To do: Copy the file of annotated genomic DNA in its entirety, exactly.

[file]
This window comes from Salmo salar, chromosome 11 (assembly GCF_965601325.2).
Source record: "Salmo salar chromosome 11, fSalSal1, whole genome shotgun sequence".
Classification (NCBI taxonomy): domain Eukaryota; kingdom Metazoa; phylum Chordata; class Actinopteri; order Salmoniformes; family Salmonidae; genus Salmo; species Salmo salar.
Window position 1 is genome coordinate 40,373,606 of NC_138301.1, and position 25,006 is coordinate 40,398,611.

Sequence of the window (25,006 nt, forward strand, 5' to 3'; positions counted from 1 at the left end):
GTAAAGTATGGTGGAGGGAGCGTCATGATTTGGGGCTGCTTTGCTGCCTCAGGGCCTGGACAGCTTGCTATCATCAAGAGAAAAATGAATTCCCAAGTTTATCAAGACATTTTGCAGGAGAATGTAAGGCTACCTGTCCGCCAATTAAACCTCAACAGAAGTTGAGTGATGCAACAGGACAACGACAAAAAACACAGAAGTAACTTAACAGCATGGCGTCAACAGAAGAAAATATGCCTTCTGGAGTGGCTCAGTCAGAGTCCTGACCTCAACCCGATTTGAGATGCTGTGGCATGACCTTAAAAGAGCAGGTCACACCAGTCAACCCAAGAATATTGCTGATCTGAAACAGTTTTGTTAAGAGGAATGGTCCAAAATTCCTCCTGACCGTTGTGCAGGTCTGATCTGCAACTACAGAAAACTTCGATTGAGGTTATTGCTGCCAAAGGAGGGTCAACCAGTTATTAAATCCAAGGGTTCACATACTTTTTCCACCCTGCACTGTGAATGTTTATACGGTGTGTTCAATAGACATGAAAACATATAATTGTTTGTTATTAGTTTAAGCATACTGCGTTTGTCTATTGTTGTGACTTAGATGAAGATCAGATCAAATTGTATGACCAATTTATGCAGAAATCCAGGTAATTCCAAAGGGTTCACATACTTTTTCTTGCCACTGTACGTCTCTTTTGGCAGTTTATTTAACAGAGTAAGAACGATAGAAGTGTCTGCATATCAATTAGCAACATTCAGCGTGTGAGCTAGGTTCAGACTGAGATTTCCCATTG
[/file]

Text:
This window comes from Salmo salar, chromosome 11 (assembly GCF_965601325.2).
Source record: "Salmo salar chromosome 11, fSalSal1, whole genome shotgun sequence".
Classification (NCBI taxonomy): domain Eukaryota; kingdom Metazoa; phylum Chordata; class Actinopteri; order Salmoniformes; family Salmonidae; genus Salmo; species Salmo salar.
Window position 1 is genome coordinate 40,373,606 of NC_138301.1, and position 25,006 is coordinate 40,398,611.

Sequence of the window (25,006 nt, forward strand, 5' to 3'; positions counted from 1 at the left end):
GTAAAGTATGGTGGAGGGAGCGTCATGATTTGGGGCTGCTTTGCTGCCTCAGGGCCTGGACAGCTTGCTATCATCAAGAGAAAAATGAATTCCCAAGTTTATCAAGACATTTTGCAGGAGAATGTAAGGCTACCTGTCCGCCAATTAAACCTCAACAGAAGTTGAGTGATGCAACAGGACAACGACAAAAAACACAGAAGTAACTTAACAGCATGGCGTCAACAGAAGAAAATATGCCTTCTGGAGTGGCTCAGTCAGAGTCCTGACCTCAACCCGATTTGAGATGCTGTGGCATGACCTTAAAAGAGCAGGTCACACCAGTCAACCCAAGAATATTGCTGATCTGAAACAGTTTTGTTAAGAGGAATGGTCCAAAATTCCTCCTGACCGTTGTGCAGGTCTGATCTGCAACTACAGAAAACTTCGATTGAGGTTATTGCTGCCAAAGGAGGGTCAACCAGTTATTAAATCCAAGGGTTCACATACTTTTTCCACCCTGCACTGTGAATGTTTATACGGTGTGTTCAATAGACATGAAAACATATAATTGTTTGTTATTAGTTTAAGCATACTGCGTTTGTCTATTGTTGTGACTTAGATGAAGATCAGATCAAATTGTATGACCAATTTATGCAGAAATCCAGGTAATTCCAAAGGGTTCACATACTTTTTCTTGCCACTGTACGTCTCTTTTGGCAGTTTATTTAACAGAGTAAGAACGATAGAAGTGTCTGCATATCAATTAGCAACATTCAGCGTGTGAGCTAGGTTCAGACTGAGATTTCCCATTG